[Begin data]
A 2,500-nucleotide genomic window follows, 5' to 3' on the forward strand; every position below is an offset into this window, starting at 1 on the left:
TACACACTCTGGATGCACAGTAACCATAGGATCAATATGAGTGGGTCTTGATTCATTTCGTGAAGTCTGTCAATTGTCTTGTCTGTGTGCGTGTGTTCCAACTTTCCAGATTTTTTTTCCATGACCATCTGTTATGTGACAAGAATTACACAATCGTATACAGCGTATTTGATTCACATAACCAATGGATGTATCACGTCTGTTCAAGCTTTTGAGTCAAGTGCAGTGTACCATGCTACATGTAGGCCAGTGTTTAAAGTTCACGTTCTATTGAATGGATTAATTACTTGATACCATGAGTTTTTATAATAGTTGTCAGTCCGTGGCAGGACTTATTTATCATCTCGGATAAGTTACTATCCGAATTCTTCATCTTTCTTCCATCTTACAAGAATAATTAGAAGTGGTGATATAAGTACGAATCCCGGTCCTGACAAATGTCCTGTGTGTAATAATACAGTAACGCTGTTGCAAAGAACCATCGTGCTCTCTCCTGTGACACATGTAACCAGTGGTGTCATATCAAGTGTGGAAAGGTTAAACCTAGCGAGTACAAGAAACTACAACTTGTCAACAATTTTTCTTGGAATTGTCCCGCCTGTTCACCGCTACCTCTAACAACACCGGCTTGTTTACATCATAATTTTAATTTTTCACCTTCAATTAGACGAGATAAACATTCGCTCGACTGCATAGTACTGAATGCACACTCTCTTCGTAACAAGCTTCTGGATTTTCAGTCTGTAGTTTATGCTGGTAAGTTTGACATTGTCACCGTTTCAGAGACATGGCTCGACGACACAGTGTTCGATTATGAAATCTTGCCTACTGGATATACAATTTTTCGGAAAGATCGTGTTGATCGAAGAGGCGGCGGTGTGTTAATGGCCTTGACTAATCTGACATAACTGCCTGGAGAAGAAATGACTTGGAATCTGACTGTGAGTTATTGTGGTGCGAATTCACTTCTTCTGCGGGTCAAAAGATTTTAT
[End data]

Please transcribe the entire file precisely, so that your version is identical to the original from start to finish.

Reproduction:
A 2,500-nucleotide genomic window follows, 5' to 3' on the forward strand; every position below is an offset into this window, starting at 1 on the left:
TACACACTCTGGATGCACAGTAACCATAGGATCAATATGAGTGGGTCTTGATTCATTTCGTGAAGTCTGTCAATTGTCTTGTCTGTGTGCGTGTGTTCCAACTTTCCAGATTTTTTTTCCATGACCATCTGTTATGTGACAAGAATTACACAATCGTATACAGCGTATTTGATTCACATAACCAATGGATGTATCACGTCTGTTCAAGCTTTTGAGTCAAGTGCAGTGTACCATGCTACATGTAGGCCAGTGTTTAAAGTTCACGTTCTATTGAATGGATTAATTACTTGATACCATGAGTTTTTATAATAGTTGTCAGTCCGTGGCAGGACTTATTTATCATCTCGGATAAGTTACTATCCGAATTCTTCATCTTTCTTCCATCTTACAAGAATAATTAGAAGTGGTGATATAAGTACGAATCCCGGTCCTGACAAATGTCCTGTGTGTAATAATACAGTAACGCTGTTGCAAAGAACCATCGTGCTCTCTCCTGTGACACATGTAACCAGTGGTGTCATATCAAGTGTGGAAAGGTTAAACCTAGCGAGTACAAGAAACTACAACTTGTCAACAATTTTTCTTGGAATTGTCCCGCCTGTTCACCGCTACCTCTAACAACACCGGCTTGTTTACATCATAATTTTAATTTTTCACCTTCAATTAGACGAGATAAACATTCGCTCGACTGCATAGTACTGAATGCACACTCTCTTCGTAACAAGCTTCTGGATTTTCAGTCTGTAGTTTATGCTGGTAAGTTTGACATTGTCACCGTTTCAGAGACATGGCTCGACGACACAGTGTTCGATTATGAAATCTTGCCTACTGGATATACAATTTTTCGGAAAGATCGTGTTGATCGAAGAGGCGGCGGTGTGTTAATGGCCTTGACTAATCTGACATAACTGCCTGGAGAAGAAATGACTTGGAATCTGACTGTGAGTTATTGTGGTGCGAATTCACTTCTTCTGCGGGTCAAAAGATTTTAT